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Optilux aims liquid lenses at mobile markets

31 May 2011

Serial entrepreneur Hamid Farzaneh vows to build on Varioptic's pioneering liquid lenses as he takes the technology to Silicon Valley.

Liquid lens technology is moving to the heart of Silicon Valley, following the recent sale of Varioptic to the French wireless technology company Parrot SA.

While Parrot, which acquired Varioptic in a €3.2 million deal on May 13, will develop the liquid lenses for biometric, industrial camera and medical applications, the newly incorporated Palo Alto firm Optilux has acquired exclusive rights to the technology for the smart phone and tablet computing sector.

Hamid Farzaneh, a Silicon Valley veteran, heads the Optilux team - having served as Varioptic’s CEO until the Parrot acquisition was completed.

Optilux says it will now focus on optimizing the liquid lens technology for the mobile phone and computing market, create new products and “implement new manufacturing technologies appropriate for the scale and demands of high-volume mobile markets”.

Among Varioptic’s more recent innovations has been an image-stabilizing lens that cancels out the natural shaking of a handset that tends to blur the photo or video taken.

Manufacturing challenge
One possibility is that the liquid lens technology, which has proved difficult to manufacture in very large volumes, is compatible with wafer-level camera production approach developed by companies such as Tessera. Farzaneh certainly has a background in developing products for volume markets, having previously been CEO at the Cambridge, UK, start-up DisplayLink and the fabless imaging IC company Silicon Optix.

Optilux says it will target the liquid lenses at camera phones demanding high-end picture and video quality. Varioptic had been unable to crack that market sector; Farzaneh told optics.org that although a number of camera integrators and smart phone OEMs are evaluating liquid lenses, there are no products in the market as yet. But with hundreds of millions of smart phones now sold each year and tablets also selling well there is obvious potential for rapid growth.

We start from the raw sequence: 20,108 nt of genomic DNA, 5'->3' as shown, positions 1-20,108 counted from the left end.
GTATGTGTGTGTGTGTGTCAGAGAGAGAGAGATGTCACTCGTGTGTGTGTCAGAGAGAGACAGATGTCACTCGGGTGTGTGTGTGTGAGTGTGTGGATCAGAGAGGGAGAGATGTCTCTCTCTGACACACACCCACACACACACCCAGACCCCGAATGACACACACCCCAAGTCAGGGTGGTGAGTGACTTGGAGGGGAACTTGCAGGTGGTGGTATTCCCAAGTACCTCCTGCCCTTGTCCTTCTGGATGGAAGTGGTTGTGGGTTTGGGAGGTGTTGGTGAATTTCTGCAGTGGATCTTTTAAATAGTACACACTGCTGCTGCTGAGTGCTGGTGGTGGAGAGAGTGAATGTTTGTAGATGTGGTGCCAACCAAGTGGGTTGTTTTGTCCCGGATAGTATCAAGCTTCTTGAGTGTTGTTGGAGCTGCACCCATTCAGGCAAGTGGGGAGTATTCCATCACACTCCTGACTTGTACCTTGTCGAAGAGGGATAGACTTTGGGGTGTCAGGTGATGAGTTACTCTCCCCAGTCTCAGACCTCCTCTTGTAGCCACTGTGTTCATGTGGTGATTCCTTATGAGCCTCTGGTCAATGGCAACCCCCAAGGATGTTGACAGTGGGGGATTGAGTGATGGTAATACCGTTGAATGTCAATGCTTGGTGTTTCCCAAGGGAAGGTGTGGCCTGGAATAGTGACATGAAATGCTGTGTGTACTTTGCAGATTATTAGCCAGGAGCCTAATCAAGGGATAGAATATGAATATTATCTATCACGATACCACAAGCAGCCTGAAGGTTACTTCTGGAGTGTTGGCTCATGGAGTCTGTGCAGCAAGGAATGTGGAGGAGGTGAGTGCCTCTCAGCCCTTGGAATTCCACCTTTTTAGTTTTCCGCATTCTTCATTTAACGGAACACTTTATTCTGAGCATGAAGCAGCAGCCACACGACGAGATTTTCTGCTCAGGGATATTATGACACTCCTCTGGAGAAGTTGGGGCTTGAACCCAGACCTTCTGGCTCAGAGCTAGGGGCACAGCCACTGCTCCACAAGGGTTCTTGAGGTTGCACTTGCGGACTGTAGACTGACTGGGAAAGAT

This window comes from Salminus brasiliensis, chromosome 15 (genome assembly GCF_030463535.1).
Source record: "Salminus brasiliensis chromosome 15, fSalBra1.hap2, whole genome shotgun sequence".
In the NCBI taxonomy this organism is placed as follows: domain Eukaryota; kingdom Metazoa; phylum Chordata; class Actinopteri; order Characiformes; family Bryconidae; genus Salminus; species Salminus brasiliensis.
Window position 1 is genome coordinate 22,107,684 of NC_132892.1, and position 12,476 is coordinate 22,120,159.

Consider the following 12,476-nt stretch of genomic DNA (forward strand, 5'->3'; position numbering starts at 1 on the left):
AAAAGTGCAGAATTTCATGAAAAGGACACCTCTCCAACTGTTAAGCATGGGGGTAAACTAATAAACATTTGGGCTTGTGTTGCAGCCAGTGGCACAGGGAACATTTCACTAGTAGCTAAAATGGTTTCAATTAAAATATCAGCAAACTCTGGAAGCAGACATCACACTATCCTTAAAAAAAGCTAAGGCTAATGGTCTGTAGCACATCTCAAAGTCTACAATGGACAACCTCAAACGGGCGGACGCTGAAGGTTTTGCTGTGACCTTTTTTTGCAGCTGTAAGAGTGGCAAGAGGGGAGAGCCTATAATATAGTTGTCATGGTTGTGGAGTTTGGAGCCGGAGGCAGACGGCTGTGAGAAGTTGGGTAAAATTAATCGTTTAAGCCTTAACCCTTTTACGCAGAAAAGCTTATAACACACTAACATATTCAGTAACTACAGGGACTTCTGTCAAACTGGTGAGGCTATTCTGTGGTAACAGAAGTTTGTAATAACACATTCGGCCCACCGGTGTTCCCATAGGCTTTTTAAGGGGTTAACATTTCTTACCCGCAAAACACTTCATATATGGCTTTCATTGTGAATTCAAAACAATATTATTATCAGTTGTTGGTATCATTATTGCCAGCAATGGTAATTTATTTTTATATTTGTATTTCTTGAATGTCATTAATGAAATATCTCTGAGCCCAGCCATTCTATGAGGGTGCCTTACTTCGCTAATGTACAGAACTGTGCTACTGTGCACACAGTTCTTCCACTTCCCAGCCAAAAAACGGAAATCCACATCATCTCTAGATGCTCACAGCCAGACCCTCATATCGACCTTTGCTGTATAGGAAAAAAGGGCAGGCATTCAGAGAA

Farzaneh attributes two key reasons for the lack of commercial phones featuring the technology. One is timing - the liquid lenses are particularly valuable for higher-resolution cameras, he says. "For 8 megapixel [cameras], aside from offering much better performance and reliability, the liquid lens is about 85% smaller than the dominant technology." However, camera phones with that level of resolution are rare, with high-end offerings typically at about 5 megapixels currently.

The second reason results from Varioptic's market focus: "Varioptic was structurally better suited to pursue narrower industrial applications than the very dynamic and competitive mobile phone market," said Farzaneh. "Optilux is focusing on the camera phone market and selecting a team and partners based on that focus."

Initially, Optilux will use Varioptic's existing facilities and engineering capability, including a manufacturing sub-contractor in Nanchang, China. But Farzaneh hinted at a major change in the medium term, saying: "We'll be announcing other, very substantial, partnerships and we are developing our own team and facility in Silicon Valley."

Net debt
Varioptic was founded in 2002 by Bruno Berge, after several years of liquid lens development at Joseph-Fourier University in Grenoble and support from both the French government and international investment funds.

By 2010, the company employed 19 people but it only posted revenues of €0.6 million. It had also run up a net debt of €2.6 million. Parrot acquired the firm for €0.6 million in cash and took on that debt. It expects Varioptic to break even at the operating level in 2013, with a potential earn-out of up to €3 million depending on the division’s fiscal 2014 financial performance.

"We believe that Parrot's acquisition of Varioptic and the creation of Optilux - which is focusing solely on mobile telephones and tablets applications - ensures that the highly-advanced liquid lens technology will be adopted broadly across many different segments," said Henri Seydoux, the Parrrot CEO.

Optilux, whose ‘617’ launch product is now available for sampling, says that any customers currently using or evaluating Varioptic products for camera phones will continue to receive support from Varioptic as needed, with the two companies set to co-operate on further joint development of the core technology.

"The product is now proven and sampling and our main effort is geared at expanding mass manufacturing capabilities and supporting key customers' design-in efforts," said Farzaneh.

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